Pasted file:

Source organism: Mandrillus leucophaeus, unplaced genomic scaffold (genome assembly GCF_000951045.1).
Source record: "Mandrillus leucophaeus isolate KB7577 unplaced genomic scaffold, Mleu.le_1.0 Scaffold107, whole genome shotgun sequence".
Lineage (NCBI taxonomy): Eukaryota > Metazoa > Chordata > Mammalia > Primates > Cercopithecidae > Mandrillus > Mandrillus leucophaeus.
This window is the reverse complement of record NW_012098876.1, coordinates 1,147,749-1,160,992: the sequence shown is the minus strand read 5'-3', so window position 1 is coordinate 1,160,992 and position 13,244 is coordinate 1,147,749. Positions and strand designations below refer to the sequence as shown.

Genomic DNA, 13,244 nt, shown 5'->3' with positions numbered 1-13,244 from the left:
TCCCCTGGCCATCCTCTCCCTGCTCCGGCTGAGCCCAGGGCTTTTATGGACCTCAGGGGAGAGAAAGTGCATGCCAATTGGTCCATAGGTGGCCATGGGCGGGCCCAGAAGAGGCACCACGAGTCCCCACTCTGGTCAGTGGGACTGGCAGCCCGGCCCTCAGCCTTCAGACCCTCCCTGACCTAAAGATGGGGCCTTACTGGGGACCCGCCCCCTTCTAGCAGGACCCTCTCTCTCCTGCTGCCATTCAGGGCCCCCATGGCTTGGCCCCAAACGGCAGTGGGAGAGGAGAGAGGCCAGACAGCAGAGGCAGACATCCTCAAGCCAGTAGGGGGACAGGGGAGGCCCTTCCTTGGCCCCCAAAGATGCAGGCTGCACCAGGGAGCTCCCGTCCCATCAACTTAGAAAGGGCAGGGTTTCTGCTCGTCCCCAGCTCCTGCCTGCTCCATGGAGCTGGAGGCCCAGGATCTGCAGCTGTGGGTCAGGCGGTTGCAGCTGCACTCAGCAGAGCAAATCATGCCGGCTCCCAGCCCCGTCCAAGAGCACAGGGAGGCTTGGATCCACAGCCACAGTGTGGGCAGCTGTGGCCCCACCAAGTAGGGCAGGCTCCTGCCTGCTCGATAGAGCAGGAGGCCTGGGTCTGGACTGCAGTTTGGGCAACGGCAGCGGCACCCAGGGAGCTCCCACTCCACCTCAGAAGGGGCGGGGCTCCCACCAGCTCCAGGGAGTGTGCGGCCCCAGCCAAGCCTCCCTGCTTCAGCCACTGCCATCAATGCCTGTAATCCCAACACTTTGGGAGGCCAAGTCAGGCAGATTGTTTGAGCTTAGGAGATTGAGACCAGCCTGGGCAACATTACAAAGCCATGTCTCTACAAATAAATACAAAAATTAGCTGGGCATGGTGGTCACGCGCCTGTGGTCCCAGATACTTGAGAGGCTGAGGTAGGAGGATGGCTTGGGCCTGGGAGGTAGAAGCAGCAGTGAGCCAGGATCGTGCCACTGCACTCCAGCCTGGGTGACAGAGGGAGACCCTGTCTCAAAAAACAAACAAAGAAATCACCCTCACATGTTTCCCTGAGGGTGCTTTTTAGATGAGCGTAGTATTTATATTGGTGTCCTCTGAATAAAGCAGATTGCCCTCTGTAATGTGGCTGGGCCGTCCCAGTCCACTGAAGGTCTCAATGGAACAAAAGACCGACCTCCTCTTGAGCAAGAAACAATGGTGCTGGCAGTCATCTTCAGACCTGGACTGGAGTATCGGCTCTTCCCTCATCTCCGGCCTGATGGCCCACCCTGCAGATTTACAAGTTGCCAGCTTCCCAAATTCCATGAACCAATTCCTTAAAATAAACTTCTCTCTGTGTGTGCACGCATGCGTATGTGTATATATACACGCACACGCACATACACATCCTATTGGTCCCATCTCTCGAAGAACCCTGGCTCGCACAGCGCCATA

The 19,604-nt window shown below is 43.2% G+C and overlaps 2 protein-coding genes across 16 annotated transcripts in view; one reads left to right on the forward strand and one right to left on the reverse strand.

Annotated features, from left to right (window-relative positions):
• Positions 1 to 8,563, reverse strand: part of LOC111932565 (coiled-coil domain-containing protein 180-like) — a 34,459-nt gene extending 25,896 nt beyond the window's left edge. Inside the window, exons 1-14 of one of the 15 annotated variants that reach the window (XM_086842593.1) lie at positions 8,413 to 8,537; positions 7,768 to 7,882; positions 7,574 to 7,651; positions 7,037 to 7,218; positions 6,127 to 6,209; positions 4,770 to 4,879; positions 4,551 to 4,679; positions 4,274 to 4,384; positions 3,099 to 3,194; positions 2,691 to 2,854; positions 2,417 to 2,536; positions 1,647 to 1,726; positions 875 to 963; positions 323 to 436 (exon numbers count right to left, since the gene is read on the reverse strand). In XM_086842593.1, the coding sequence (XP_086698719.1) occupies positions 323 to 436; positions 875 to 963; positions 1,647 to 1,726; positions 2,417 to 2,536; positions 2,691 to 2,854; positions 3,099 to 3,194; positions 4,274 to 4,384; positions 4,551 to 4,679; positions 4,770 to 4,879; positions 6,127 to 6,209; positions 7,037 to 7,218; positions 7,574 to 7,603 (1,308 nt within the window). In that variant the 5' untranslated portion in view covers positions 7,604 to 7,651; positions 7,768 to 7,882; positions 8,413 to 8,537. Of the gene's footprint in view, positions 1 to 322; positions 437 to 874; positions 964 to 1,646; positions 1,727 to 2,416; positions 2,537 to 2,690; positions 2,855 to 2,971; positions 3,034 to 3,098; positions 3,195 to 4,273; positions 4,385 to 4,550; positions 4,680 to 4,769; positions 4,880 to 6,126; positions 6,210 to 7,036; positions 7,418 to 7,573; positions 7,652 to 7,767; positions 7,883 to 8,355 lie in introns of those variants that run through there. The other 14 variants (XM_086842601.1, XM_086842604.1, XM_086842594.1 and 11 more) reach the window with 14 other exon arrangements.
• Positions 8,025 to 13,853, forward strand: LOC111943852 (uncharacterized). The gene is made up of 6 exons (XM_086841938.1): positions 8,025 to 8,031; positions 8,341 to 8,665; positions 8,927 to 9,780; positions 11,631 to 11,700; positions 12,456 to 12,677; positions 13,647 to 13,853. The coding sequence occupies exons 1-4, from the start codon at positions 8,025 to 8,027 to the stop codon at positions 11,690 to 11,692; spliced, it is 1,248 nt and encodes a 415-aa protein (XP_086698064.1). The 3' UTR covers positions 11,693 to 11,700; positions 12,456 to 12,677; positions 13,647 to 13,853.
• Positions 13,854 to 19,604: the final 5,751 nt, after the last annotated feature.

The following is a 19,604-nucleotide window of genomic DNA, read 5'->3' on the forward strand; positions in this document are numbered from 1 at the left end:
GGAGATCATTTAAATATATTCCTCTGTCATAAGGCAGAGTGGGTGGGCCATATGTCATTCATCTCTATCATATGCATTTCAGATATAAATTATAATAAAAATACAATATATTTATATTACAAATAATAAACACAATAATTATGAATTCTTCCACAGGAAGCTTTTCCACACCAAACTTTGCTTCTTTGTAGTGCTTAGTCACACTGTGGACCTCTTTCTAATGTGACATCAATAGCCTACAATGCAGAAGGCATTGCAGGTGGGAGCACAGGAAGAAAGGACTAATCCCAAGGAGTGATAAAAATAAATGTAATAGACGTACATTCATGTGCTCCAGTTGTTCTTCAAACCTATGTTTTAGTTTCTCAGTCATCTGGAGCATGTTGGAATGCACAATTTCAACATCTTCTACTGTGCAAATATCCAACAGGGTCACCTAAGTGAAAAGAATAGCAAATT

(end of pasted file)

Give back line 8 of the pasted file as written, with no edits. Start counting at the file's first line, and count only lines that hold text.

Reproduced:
Annotated features, from left to right (window-relative positions):